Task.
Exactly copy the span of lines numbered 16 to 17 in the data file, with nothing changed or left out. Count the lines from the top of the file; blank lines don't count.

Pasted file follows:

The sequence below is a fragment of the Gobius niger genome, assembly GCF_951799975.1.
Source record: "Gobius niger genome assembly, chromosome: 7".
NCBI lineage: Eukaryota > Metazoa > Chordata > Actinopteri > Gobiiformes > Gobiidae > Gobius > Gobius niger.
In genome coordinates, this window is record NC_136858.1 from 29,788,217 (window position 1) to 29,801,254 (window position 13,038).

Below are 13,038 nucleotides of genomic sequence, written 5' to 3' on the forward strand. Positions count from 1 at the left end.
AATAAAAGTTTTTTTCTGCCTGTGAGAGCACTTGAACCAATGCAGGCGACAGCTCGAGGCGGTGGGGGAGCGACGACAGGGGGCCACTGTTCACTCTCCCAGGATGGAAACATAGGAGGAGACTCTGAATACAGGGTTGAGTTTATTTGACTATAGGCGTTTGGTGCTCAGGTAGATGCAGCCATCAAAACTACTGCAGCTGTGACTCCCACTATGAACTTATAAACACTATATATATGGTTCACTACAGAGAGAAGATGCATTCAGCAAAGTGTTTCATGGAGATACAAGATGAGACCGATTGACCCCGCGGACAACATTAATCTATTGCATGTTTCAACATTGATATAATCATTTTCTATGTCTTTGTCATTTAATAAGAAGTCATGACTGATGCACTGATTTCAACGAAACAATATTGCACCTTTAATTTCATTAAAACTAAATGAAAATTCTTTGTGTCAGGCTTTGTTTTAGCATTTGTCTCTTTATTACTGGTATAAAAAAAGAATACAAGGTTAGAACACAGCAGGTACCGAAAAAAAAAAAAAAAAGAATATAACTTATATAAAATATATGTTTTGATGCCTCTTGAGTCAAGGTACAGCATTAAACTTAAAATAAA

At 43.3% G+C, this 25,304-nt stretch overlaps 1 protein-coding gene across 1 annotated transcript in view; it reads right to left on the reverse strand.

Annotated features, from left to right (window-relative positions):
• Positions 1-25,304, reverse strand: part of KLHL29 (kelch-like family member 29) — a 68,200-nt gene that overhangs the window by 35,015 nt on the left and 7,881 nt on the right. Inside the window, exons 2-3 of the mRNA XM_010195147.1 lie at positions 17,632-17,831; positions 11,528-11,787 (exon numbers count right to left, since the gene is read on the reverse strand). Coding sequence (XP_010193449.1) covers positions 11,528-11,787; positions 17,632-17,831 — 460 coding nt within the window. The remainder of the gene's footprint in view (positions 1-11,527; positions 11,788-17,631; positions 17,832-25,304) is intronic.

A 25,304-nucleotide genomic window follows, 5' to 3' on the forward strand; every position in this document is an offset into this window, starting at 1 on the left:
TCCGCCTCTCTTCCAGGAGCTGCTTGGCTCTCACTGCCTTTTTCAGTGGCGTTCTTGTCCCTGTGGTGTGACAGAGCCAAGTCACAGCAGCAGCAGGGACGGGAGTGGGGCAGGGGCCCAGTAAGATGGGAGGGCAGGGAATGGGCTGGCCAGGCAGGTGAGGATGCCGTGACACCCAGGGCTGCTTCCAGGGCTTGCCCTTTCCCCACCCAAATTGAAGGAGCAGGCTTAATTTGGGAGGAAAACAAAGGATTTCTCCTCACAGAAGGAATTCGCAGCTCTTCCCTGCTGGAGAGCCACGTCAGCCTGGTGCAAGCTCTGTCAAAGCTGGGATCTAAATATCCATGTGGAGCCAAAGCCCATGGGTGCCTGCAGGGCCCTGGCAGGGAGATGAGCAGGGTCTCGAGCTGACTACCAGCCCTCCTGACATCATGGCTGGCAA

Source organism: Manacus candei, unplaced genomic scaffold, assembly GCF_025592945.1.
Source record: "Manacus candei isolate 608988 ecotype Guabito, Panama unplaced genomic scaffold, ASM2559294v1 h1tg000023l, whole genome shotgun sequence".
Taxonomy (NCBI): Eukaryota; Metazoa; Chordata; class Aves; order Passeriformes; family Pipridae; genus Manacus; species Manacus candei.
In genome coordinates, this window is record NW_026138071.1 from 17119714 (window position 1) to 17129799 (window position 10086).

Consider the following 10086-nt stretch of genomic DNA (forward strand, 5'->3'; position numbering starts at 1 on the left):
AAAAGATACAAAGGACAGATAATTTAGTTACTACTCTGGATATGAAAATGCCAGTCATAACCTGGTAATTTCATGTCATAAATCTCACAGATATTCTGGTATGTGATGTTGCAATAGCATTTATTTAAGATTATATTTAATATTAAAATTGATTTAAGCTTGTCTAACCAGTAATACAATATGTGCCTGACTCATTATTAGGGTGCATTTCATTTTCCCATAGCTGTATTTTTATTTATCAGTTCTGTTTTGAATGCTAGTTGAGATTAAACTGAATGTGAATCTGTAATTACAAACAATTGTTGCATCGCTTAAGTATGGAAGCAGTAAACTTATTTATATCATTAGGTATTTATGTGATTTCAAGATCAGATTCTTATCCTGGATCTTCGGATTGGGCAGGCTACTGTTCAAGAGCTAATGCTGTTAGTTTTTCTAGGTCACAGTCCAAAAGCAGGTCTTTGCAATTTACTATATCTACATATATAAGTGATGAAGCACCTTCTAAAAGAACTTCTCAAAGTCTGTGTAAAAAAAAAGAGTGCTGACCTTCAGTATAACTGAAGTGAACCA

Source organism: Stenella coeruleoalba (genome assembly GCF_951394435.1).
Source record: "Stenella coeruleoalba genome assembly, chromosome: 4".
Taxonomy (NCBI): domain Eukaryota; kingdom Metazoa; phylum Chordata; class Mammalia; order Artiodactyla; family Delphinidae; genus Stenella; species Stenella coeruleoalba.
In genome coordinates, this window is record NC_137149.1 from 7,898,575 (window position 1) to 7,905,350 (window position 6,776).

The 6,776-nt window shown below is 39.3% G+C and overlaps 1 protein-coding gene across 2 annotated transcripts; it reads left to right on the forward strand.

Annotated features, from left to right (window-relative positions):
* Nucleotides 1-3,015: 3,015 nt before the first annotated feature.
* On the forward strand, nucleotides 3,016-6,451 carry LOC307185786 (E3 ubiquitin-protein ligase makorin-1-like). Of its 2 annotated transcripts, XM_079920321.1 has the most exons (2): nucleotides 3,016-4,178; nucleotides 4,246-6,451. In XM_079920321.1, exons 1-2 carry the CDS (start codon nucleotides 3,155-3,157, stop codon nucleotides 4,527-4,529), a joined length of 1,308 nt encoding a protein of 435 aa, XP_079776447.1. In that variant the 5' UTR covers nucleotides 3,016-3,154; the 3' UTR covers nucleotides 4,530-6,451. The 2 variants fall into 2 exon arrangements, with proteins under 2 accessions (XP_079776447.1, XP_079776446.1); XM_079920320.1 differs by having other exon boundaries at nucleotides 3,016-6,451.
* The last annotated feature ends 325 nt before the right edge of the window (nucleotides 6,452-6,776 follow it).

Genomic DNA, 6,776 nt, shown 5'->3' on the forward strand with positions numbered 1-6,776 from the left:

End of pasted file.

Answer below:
Consider the following 10086-nt stretch of genomic DNA (forward strand, 5'->3'; position numbering starts at 1 on the left):
AAAAGATACAAAGGACAGATAATTTAGTTACTACTCTGGATATGAAAATGCCAGTCATAACCTGGTAATTTCATGTCATAAATCTCACAGATATTCTGGTATGTGATGTTGCAATAGCATTTATTTAAGATTATATTTAATATTAAAATTGATTTAAGCTTGTCTAACCAGTAATACAATATGTGCCTGACTCATTATTAGGGTGCATTTCATTTTCCCATAGCTGTATTTTTATTTATCAGTTCTGTTTTGAATGCTAGTTGAGATTAAACTGAATGTGAATCTGTAATTACAAACAATTGTTGCATCGCTTAAGTATGGAAGCAGTAAACTTATTTATATCATTAGGTATTTATGTGATTTCAAGATCAGATTCTTATCCTGGATCTTCGGATTGGGCAGGCTACTGTTCAAGAGCTAATGCTGTTAGTTTTTCTAGGTCACAGTCCAAAAGCAGGTCTTTGCAATTTACTATATCTACATATATAAGTGATGAAGCACCTTCTAAAAGAACTTCTCAAAGTCTGTGTAAAAAAAAAGAGTGCTGACCTTCAGTATAACTGAAGTGAACCA